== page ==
Nested frameworks will likely appear in a future OSGi specification. It will definitely take time to work out all the special cases but it looks very promising so far. Thomas Watson from IBM has been experimenting and the latest versions of Equinox already provide some of the behavior in experimental form. For me, this is the most exciting RFC in progress. The nested model will enable an application programming model very close to the original OSGi service oriented programming model we envisioned a decade ago. However, with this simple recursive rule of nested frameworks we do not limit it to small embedded devices but enable the same model for (very) large enterprise applications running in large application servers as well.

Peter Kriens

Wednesday, January 13, 2010

Enterprise Specifications

I am currently in Southampton where we are finalizing the specifications for the 4.2 Enterprise release in an EEG meeting. It looks like we will be able to actually release this work during EclipseCon in Santa Clara, March 22-26. It is a sizable body of work, again. The last 8 weeks have been spent editing, editing, editing, and editing for 10-12 hours a day. Yesterday we did an (almost) final review so a few more days and then I am going to take some time off, trying to get my shoulder muscles back in a state where they can move again.

So what is likely going to be in that specification? Though I cannot give any hard guarantees, the following paragraphs give an overview of the intended content.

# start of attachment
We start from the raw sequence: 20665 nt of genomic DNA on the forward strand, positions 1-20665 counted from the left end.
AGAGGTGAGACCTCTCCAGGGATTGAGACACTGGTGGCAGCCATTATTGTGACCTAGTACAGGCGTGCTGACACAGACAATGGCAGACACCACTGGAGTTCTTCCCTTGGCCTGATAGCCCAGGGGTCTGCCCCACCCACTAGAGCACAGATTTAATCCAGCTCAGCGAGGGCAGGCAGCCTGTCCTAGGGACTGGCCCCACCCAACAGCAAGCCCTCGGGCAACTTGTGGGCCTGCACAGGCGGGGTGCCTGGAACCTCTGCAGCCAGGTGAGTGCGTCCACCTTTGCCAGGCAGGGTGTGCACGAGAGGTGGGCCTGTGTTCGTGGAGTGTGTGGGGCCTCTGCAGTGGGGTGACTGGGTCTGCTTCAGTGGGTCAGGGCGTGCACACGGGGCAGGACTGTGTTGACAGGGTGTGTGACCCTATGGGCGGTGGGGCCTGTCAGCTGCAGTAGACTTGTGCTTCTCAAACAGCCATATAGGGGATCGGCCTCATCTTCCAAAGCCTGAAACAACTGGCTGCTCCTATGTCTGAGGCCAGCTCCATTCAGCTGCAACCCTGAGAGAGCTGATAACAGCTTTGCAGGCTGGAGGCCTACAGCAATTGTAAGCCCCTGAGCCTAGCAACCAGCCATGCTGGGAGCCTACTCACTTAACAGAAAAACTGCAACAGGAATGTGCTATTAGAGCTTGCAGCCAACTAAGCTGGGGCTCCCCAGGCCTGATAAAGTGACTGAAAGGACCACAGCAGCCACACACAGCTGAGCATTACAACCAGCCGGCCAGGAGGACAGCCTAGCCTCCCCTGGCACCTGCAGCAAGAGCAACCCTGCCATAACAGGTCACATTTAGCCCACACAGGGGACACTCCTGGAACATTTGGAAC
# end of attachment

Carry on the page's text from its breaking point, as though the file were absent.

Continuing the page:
We had a few errata in Blueprint and some other specs, but all very minor. So most new specifications for the Enterprise release are about Java EE APIs and make them usable in OSGi. These specifications work very hard to preserve the semantics of the Java EE APIs but map them to OSGi services and defines life cycle issues. At the same time, we're trying very hard to be as compatible as possible with existing JEE code.

The hardest problem being that Java has nothing like a service registry; unfortunately most Java EE specs use the factory pattern with class loading tricks in slightly different ways. Working on the OSGi specifications has taught me a lot of things I never wanted to know about these Java EE specs.

The most "Java EEish" spec in this aspect is I guess JNDI. JNDI is a registry that has become part of Java SE. It is a surprisingly complex design for a rather simple problem (registry). This was the first design ever where I ran into a factory of factories, and JNDI even has two: InitialContextFactoryBuilder and ObjectFactoryBuilder. JNDI had to be supported because a lot of Java EE code is using JNDI to link to other subsystems and get configuration information. Key problem was that people tend to use new InitialContext(). The constructor of the InitialContext class then has to work surprisingly hard to find some Context implementation that was intended by the caller or the container.